Tuesday, September 28, 2021

Preterm Premature Rupture of Membranes (PPROM) Case File

Posted By: Medical Group - 9/28/2021 Post Author : Medical Group Post Date : Tuesday, September 28, 2021 Post Time : 9/28/2021
Preterm Premature Rupture of Membranes (PPROM) Case File
Eugene C. Toy, MD, Edward Yeomans, MD, Linda Fonseca, MD, Joseph M. Ernest, MD

Case 41
A 32-year-old G2P0010 African American woman at 28 weeks’ gestation comes into the obstetrical triage unit complaining of leakage of fluid per vagina approximately 4 hours previously. She denied uterine contractions or vaginal bleeding. Her prenatal course has been unremarkable. She had a miscarriage at 8 weeks’ gestation previously. On examination, her BP is 100/78 mm Hg, HR 82 beats per minute, RR 18 breaths/min, and temperature 98.3°F. Her heart and lung examinations are normal. The abdomen is soft and nontender. The uterus is nontender with a fundal height of 27 cm. The fetal heart tones are in the 140 bpm range. A speculum examination reveals gross pooling of fluid in the vagina, and the cervix appears to be visually closed.

➤ What is the most likely diagnosis?
➤ What are your next steps?
➤ How would you manage the patient if she went into labor?

Preterm Premature Rupture of Membranes (PPROM)

Summary: A 32-year-old G2P0010 African American woman at 28 weeks’ gestation has symptoms of vaginal leakage of fluid 4 hours previously. She is afebrile. The fetal heart tones are in the 140 bpm range. A speculum examination reveals gross pooling of fluid in the vagina, and the cervix appears to be visually closed.

Most likely diagnosis: Preterm premature rupture of membranes (PPROM).
Next steps:
1. Confirm the diagnosis: ferning test; pH testing (nitrazine paper) on vaginal fluid.
2. Baseline assessment of maternal and fetal well-being:
    a. CBC, urinalysis, comprehensive metabolic panel
    b. GBS culture. Consider an assay for gonorrhea and chlamydia
    c. Consider a urine drug screen
    d. Obstetric ultrasound
    e. Electronic fetal monitoring (if fetus is viable) and monitoring for contractions
3. Broad-spectrum antibiotics.
4. Corticosteroids for fetal lung maturation.
5. Consider pros and cons of expectant management.
6. Stabilization and transfer to a perinatal center where the fetus can be managed (if appropriate).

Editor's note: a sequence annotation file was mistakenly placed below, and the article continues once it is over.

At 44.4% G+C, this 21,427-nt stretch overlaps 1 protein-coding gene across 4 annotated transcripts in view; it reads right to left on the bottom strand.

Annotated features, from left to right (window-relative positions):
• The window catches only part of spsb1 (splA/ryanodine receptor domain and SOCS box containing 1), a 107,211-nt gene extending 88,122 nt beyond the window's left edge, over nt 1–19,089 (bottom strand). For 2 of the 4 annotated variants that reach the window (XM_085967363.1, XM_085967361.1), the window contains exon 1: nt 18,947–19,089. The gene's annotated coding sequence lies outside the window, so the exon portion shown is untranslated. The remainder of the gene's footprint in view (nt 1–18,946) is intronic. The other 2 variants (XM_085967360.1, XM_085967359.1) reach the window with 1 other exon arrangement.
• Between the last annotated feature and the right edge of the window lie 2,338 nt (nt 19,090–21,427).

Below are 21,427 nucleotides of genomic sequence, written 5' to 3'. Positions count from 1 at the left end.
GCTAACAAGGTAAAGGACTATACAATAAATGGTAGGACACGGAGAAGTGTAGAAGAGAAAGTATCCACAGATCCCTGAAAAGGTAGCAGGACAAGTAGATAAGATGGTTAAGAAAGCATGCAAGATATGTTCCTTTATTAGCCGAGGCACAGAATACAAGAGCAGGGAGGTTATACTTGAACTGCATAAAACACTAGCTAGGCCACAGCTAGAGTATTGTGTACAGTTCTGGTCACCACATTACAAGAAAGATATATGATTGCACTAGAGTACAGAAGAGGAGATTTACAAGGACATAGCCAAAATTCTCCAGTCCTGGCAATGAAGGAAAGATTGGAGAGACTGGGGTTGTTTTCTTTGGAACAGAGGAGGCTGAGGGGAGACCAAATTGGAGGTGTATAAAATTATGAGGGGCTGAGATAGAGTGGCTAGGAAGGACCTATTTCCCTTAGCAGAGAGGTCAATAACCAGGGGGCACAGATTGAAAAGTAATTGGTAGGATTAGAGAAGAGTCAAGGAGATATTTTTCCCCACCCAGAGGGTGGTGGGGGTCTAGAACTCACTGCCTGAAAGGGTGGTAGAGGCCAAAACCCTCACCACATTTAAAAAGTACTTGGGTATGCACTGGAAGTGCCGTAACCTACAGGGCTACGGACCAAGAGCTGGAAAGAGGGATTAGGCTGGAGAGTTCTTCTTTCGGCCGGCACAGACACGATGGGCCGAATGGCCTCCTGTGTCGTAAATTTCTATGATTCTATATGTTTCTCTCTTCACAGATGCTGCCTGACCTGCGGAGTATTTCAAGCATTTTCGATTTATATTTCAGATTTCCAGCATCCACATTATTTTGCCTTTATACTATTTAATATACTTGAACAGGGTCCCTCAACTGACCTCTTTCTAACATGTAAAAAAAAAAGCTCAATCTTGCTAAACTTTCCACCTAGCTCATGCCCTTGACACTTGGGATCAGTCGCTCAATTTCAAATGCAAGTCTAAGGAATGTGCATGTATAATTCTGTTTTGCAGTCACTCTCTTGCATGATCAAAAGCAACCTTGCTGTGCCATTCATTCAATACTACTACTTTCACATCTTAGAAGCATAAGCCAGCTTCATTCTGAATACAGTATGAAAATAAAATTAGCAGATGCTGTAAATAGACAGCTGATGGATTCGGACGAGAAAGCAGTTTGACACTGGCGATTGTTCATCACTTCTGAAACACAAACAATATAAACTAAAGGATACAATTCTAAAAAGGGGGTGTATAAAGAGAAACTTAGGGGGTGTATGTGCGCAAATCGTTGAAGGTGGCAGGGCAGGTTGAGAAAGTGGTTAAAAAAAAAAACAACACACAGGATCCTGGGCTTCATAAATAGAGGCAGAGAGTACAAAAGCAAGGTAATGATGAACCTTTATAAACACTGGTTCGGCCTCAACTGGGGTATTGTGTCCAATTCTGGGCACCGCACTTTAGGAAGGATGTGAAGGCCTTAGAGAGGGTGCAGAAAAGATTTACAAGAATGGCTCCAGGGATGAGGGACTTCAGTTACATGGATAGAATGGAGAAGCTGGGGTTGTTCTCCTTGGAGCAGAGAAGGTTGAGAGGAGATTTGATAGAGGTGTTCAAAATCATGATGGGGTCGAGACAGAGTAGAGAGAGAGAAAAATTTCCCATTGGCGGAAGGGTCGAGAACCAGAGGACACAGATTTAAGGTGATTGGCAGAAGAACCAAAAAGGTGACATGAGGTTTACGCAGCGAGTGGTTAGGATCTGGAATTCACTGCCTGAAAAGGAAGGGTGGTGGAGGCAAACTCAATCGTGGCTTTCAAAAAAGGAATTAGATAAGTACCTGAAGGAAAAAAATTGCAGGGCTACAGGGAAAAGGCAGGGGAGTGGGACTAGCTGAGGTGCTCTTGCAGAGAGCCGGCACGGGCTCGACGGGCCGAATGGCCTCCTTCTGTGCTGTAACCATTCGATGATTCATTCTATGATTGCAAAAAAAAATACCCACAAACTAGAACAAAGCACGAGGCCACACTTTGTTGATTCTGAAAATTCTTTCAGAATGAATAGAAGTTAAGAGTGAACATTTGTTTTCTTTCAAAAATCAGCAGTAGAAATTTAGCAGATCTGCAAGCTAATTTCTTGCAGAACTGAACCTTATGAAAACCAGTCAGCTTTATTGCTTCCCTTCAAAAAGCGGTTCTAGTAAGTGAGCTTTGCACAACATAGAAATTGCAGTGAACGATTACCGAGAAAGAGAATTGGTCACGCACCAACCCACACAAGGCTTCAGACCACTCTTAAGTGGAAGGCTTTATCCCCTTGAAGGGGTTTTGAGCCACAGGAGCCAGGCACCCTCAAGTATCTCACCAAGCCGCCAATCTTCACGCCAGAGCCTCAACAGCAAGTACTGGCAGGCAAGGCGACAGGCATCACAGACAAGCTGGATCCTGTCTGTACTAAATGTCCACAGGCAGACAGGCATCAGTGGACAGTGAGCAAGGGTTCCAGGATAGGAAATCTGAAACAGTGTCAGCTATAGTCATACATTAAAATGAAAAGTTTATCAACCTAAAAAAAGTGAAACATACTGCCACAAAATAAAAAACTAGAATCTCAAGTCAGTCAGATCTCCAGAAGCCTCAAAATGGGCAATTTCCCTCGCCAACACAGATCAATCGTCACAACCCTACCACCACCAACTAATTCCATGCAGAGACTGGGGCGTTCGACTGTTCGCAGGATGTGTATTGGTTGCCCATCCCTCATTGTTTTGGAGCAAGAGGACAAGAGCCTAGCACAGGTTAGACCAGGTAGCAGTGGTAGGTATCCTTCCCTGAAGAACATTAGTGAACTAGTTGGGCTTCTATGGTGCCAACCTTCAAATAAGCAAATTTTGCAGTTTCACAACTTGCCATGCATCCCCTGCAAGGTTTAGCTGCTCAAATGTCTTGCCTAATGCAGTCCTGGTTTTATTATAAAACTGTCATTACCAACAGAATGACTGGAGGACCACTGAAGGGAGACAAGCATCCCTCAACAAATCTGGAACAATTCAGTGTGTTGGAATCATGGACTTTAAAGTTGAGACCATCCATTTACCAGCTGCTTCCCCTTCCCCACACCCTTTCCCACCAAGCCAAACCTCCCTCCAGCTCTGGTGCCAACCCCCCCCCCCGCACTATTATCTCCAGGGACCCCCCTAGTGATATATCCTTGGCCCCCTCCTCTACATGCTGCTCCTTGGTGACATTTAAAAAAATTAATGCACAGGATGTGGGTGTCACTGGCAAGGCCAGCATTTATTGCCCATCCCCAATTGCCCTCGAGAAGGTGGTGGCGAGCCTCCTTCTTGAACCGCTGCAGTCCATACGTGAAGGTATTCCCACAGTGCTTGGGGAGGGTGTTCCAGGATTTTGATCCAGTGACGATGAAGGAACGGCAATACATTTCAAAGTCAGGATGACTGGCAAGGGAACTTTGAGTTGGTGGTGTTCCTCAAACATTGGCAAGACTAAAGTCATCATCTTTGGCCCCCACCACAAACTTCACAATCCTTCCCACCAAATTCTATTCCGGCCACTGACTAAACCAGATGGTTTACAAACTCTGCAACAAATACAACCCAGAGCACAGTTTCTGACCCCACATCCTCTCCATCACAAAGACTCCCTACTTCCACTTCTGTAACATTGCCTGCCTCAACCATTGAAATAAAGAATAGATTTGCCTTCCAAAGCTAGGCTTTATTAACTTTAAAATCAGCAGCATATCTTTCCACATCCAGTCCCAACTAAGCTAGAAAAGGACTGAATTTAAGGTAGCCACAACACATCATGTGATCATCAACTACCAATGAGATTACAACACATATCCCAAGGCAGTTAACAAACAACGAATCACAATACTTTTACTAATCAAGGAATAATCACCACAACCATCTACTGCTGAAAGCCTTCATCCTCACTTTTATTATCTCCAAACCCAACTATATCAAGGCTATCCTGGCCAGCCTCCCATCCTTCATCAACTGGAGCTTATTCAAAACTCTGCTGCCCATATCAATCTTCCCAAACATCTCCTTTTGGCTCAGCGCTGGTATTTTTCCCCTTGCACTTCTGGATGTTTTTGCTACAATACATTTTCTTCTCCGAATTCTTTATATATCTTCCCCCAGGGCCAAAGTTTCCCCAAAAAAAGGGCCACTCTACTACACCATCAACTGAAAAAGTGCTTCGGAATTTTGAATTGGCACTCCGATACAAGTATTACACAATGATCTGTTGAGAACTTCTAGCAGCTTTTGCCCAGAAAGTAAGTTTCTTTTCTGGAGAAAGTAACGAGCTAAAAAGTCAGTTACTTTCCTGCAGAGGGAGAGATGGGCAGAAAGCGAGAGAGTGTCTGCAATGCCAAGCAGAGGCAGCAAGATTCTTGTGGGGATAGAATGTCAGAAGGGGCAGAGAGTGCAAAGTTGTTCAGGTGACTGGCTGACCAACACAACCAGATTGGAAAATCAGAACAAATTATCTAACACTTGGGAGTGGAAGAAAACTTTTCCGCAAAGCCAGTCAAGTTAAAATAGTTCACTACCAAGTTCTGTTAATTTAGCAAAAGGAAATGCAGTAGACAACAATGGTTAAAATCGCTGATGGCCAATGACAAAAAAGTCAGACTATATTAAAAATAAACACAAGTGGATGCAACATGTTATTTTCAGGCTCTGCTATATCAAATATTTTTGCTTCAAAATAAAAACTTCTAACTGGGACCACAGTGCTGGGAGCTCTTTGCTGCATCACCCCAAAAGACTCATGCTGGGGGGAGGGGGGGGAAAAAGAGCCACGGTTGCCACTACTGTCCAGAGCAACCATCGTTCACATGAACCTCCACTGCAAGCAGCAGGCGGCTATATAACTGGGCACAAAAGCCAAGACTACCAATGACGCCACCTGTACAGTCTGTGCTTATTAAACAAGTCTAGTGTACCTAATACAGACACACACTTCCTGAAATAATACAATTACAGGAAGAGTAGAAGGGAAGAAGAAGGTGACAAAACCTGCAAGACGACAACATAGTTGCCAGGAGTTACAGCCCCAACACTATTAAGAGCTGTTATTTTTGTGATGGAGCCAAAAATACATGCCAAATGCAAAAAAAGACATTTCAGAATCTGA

Managing the patient if she went into labor:
➤ Assessment of maternal vital signs.
➤ Sterile speculum examination before digital examination.
➤ Assessment of the presentation and residual amniotic fluid volume by ultrasound.
➤ Penicillin for GBS prophylaxis (unless a recent GBS culture [within 5 weeks] is available with negative results).
➤ Intrapartum fetal heart rate monitoring.
➤ Consider the placement of an intrauterine pressure catheter for amnioinfusion if a vaginal delivery is an option and decelerations are noted.
➤ Consider intravenous magnesium sulfate for neuroprotection.

  1. Be able to describe the risk factors of PPROM.
  2. Be able to describe the management of PPROM.
  3. Be able to describe the complications of PPROM including early secondtrimester PPROM.

This is a 32-year-old G2P0010 African American woman at 28 weeks’ gestation that presented with PPROM. Any pregnant patient that presents to a labor and delivery unit with complaints of leaking fluid requires prompt and thorough evaluation to rule in or out the possibility of PPROM. Maternal evaluation for signs of infection or sepsis (clinical assessment, vitals and labs) is important as infection is clinically evident in 13% to 60% of PPROM patients. Fetal assessment is initiated with external fetal monitors to evaluate fetal heart tones and uterine activity. PPROM is ruled in or out primarily on sterile speculum examination (positive nitrazine, pooling on Valsalva maneuver, and visualized ferning on microscopy). False positives may result from intravaginal semen, cervical mucus, blood, Trichomonas, and some antiseptics. Additionally, the patients described loss of fluid may be related to the intermittent loss of urine. During a speculum examination, cultures must be obtained for evaluation of infectious etiology (gonorrhea/Chlamydia probe, wet mount) and GBS carrier status (with culture and sensitivities for penicillin-sensitive patients). Cervical dilation is assessed visually and digital manipulation is avoided as it has been shown to increase infection rates. Intrauterine evaluation is continued with ultrasound to assess for the gestational age, fetal weight, presentation, placental location, and amniotic fluid index. Laboratory investigation includes CBC, type and screen, comprehensive metabolic panel (CMP), and urinalysis. If there is concern for illegal drug use it is reasonable to obtain urine toxicology. The treatment plan is then determined once fetal and maternal status, gestational age, and labor status have been appropriately assessed.